Actually, I still love to munch on sweet anise. I remembered I have some in the refrigerator. So, I went with my laptop over to the kitchen. I opened the fridge and asked Sally if she remembered sitting on Grandma’s porch, nibbling on this while we waited for mom to come and get us after school.

When I showed her the sweet anise (commonly known today as fennel), I got my first real smile from her. She nodded. Ah, folks, smells and food are great memory triggers!!

Do you know this bulb?
Fennel or sweet anise tastes like
celery flavored with black licorice.

The greatest trigger for memory when you are visiting with a loved one who has dementia is music. Find an old tune. Dig out that old pair of shoes that might bring back memories and play the sweet old songs that mom used to sing to us.

Study and Seek advice

Today on Facebook, my niece Tammy, who is a registered nurse and works with many Alzheimer’s patients, posted this helpful reminder:

Apply What You Learn – Reach Out

I have a friend in our nursing home here in Ennis who has dementia. During this COVID-19 pandemic, the residents have been on lock-down. No visitors. No outings. But recently, the nursing home constructed a “Visiting Booth.” It’s a little 8′ x8′ structure with a roof, two side walls (north and south), an opening to the east. It has a plexiglass partition to the west.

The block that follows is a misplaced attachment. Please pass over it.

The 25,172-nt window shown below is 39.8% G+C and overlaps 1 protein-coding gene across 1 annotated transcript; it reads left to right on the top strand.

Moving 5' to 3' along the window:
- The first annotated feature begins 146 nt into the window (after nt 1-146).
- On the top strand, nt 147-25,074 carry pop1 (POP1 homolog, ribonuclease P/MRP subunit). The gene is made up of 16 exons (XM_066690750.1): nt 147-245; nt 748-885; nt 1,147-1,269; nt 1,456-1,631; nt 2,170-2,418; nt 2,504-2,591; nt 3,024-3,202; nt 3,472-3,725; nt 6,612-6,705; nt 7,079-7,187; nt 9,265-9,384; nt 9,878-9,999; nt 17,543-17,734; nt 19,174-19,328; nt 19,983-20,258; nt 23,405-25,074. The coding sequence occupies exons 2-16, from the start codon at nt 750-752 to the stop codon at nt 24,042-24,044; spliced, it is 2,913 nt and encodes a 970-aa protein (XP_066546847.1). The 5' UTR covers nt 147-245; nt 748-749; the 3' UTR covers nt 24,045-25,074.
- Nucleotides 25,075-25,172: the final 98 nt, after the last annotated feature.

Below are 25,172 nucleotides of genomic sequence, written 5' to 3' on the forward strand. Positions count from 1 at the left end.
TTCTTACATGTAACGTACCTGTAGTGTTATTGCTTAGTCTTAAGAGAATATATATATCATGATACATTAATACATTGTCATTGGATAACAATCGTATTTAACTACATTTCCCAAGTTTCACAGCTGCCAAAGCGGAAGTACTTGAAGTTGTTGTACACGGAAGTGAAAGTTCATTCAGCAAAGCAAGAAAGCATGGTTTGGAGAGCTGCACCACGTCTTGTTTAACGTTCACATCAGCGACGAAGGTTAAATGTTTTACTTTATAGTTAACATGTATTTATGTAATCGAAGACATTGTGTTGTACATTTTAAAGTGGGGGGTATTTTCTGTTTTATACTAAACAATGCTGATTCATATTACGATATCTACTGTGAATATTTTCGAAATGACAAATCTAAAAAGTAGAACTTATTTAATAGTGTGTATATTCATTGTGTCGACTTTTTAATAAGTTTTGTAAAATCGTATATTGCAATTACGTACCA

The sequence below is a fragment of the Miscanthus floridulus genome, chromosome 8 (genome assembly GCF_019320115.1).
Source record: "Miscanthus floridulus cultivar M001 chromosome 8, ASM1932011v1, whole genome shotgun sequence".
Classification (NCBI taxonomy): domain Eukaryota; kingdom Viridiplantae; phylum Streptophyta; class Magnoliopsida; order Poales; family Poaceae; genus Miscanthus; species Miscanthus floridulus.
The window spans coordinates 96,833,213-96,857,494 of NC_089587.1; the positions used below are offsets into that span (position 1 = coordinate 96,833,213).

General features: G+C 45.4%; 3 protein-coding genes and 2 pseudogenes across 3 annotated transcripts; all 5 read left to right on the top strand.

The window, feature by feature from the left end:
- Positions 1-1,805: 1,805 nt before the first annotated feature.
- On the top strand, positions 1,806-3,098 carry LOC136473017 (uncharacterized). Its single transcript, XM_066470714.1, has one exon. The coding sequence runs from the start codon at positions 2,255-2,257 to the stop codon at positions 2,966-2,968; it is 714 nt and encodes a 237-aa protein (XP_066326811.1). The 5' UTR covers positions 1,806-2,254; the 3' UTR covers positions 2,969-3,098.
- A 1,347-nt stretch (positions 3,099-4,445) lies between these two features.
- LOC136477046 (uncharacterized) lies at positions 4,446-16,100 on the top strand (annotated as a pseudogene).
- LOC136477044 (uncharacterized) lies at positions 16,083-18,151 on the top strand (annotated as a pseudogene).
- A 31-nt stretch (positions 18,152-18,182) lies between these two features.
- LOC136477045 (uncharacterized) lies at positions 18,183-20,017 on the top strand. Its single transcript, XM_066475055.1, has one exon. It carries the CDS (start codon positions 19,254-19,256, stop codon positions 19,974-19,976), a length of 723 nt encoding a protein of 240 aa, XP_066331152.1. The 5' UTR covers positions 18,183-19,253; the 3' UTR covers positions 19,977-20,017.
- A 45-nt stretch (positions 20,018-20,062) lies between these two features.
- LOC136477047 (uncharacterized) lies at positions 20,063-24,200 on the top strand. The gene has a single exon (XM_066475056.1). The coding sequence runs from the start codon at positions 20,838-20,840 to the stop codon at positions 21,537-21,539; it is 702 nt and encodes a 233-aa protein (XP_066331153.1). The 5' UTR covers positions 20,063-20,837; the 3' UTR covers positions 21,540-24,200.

On a sunny day this week I called the nursing home and scheduled a visit with my friend. The nursing home arranges half hour visitations. At the appointed time, the CNA, Bonney, wheeled the resident (my friend) out into the fresh air and into the booth. I sat on the outside of the plexiglass on a park bench. It was hard to hear, but Bonney did what Rochelle had done for my sister and me. She repeated to my friend whatever I said.